Hey, you know those wacky new Nintendo Miis that everyone (in 2007) is talking about? My Pokémon Ranch, a "game" where Miis and those already cute/ugly cash cows known as Pokémon collide, hit the Nintendo WiiWare service yesterday for 1000 Wii Points ($10 plus tax), and the results are both alarming, strange and mind-numbingly dull.
My impressions of the title, promised to be devoid of any more "let me show you them" jokes, are after the jump.
My Pokémon Ranch is basically a Mii Plaza for your Pokémon, with a few added features thrown in to make the experience a little less sterile. As far as gameplay goes, you can look at your Pokémon from different angles, take photos of them (which can be sent anyone registered in your Wii address book), blow a horn to get their attention, pick them up, read brief descriptions of them, and check out other registered Wii friends' Pokémon ranches. That's about it for actions the player can take. Though this is a little more than you can do in the Mii Plaza or the previously released GC Pokémon storage software Pokemon Box: Ruby and Sapphire, it's still not as much interactivity as an actual videogame would offer, which is a little disappointing.
To make up for the lack of player/game world interactivity, the Pokémon in My Pokémon Ranch make a point to do plenty of interacting on their own. They'll ride around on each others' heads, take naps together, blast each other with their respective powers (ice blasts for ice Pokémon, fire for fire types, etc), form totem poles, and fly across the grassy plains -- all at random, and all just for your entertainment. The "game" is also sensitive to the Wii's internal clock, so daytime and nighttime look and sound slightly different from each other. Again, these features are a step up from the Mii Plaza or Pokémon Box, but it's all far from anything resembling gameplay.
One surprise about My Pokémon Ranch is that it actually encourages you to go back to playing Diamond and Pearl. Haley, the "host" of your ranch, looks at your DS game after you connect it to your Wii, and then proceeds to sticks three Pokémon you haven't caught yet on in-ranch wanted posters. If you go back to Diamond and Pearl to catch these "wanted" Pokémon and then deposit them into My Pokémon Ranch, you'll get a reward (as well as three new wanted posters for more uncaught Pokémon). This little incentive actually has me motivated enough to go back and play a little more Pokémon on my DS, which is quite a feat considering I've already put in over 100 hours into my Pokémon Pearl game.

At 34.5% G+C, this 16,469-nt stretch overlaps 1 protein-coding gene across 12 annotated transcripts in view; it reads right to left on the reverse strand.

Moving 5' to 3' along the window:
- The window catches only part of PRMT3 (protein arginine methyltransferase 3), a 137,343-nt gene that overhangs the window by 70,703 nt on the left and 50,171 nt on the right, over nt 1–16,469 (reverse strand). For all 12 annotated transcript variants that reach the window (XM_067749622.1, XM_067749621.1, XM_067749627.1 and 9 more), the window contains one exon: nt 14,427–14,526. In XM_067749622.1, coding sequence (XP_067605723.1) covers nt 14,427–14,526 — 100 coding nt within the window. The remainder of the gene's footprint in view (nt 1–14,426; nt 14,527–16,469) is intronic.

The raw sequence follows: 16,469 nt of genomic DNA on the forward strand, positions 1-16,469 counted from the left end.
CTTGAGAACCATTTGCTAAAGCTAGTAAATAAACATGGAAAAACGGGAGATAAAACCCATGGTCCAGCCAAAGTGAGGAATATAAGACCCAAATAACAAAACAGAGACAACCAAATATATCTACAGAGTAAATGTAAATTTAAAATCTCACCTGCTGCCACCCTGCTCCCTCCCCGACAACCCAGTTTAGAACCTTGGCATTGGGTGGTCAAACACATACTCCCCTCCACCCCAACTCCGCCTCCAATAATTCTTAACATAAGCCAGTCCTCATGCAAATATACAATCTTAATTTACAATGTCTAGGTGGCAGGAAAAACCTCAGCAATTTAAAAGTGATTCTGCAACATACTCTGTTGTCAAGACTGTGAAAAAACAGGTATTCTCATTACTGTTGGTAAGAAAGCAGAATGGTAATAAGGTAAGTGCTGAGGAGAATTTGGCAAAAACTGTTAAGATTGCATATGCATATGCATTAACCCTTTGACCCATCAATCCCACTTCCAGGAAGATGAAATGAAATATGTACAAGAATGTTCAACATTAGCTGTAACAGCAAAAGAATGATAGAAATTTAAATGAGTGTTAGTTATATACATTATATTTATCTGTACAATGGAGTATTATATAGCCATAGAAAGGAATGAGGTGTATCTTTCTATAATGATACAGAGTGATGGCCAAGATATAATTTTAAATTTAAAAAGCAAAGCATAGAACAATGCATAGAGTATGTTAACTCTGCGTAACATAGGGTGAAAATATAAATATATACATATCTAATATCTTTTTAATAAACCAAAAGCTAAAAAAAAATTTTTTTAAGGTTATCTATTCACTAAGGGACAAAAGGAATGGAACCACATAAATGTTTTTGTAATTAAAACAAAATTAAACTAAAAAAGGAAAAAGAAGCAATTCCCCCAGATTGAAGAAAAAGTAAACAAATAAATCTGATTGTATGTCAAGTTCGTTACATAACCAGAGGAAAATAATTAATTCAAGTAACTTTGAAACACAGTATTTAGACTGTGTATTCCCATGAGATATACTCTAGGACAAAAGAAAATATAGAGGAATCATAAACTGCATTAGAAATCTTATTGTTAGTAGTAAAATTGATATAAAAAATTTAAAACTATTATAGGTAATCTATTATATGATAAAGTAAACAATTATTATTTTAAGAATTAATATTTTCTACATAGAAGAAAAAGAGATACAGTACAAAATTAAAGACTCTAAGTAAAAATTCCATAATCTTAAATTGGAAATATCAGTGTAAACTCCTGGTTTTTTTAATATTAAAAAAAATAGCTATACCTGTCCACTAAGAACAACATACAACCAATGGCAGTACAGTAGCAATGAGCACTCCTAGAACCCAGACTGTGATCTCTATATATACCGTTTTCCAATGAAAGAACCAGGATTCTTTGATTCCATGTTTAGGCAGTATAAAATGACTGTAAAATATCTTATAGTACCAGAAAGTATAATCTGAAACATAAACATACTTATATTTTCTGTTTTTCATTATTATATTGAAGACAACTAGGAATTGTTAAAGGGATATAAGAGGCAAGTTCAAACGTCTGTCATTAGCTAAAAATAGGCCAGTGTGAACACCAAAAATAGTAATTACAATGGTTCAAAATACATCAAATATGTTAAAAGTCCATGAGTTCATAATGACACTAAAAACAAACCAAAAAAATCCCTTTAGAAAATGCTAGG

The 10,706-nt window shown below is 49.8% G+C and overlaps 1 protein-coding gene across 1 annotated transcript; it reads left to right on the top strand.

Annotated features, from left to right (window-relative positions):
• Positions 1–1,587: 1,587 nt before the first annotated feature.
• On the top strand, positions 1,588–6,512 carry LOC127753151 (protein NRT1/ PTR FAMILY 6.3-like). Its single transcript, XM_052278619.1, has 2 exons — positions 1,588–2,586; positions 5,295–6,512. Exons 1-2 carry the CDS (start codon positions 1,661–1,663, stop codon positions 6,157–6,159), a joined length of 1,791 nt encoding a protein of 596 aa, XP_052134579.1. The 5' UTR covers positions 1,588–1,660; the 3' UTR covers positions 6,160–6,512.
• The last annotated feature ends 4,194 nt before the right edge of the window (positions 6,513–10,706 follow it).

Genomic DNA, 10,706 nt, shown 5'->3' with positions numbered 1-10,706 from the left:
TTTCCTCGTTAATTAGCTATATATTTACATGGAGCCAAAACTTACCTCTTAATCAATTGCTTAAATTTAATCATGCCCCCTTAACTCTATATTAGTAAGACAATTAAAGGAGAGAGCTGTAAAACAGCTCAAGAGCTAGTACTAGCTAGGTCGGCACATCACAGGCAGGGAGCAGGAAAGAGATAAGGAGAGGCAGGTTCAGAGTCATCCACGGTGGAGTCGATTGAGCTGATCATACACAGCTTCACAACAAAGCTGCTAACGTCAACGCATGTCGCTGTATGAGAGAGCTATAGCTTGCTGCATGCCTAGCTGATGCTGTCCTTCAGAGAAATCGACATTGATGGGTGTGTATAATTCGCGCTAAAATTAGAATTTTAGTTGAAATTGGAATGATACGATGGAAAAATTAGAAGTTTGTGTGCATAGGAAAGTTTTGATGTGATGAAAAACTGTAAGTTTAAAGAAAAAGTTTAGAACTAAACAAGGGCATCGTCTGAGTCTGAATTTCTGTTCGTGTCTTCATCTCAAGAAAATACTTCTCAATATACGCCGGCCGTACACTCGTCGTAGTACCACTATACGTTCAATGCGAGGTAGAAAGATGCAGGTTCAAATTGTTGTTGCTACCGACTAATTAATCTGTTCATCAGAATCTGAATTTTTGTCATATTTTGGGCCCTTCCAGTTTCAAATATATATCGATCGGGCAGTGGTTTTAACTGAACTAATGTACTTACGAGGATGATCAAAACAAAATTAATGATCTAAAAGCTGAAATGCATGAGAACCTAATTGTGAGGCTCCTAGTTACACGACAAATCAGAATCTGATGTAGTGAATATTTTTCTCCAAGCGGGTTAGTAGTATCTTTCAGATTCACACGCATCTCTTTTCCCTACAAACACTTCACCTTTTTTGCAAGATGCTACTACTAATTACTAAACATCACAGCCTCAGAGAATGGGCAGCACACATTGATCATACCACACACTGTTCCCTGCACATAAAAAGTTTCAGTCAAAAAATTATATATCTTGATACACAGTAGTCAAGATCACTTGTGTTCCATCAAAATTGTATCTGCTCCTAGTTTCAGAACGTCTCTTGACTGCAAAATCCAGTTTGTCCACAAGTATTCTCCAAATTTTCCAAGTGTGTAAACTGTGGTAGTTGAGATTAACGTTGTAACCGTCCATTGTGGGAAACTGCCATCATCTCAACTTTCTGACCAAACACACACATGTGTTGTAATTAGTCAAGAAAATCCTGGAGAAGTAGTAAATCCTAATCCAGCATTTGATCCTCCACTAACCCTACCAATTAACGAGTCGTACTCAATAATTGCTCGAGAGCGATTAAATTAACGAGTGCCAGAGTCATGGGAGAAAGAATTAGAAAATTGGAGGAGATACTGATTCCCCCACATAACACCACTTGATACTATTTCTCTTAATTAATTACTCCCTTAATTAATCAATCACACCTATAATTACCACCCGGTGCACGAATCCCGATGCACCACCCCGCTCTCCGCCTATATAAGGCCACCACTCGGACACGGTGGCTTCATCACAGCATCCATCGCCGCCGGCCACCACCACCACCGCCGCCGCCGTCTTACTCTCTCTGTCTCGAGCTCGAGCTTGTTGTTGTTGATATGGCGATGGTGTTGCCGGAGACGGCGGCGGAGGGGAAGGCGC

Part of me feels like My Pokémon Ranch should have been free. There really isn't much more to it than other free channels like the Mii Plaza, Everybody Votes, and Check Mii Out channels. However, another part of me appreciates that in order to make My Pokémon Ranch, Nintendo had to create unique polygon models and animations for the 500+ current-gen Pokémon present in the DS Pokémon games. That alone had to set them back some coin. Add to that the fact that Pokémon Box cost $10 more that My Pokémon Ranch, but had none of My Pokémon Ranch's special features, and this new "game" starts to look like a bargain.
It is a unique experience to see a Mii-ified Deoxys ride around on a Mii-ified Lugia's head while a Mii-ified cowboy Vladimir Putin stands by and yawns, but is the experience worth your money? If you aren't the type who has already spent more than $10 this year on Pokémon toys, cards, or other paraphernalia, it's a safe bet that you'll not find My Pokémon Ranch to be worth the price of admission. On the other hand, deep-pocketed, OCD-afflicted Pokémaniacs everywhere should be sure to download My Pokémon Ranch post-haste, as it is by far the greatest Pokémon Organizer the world has ever known.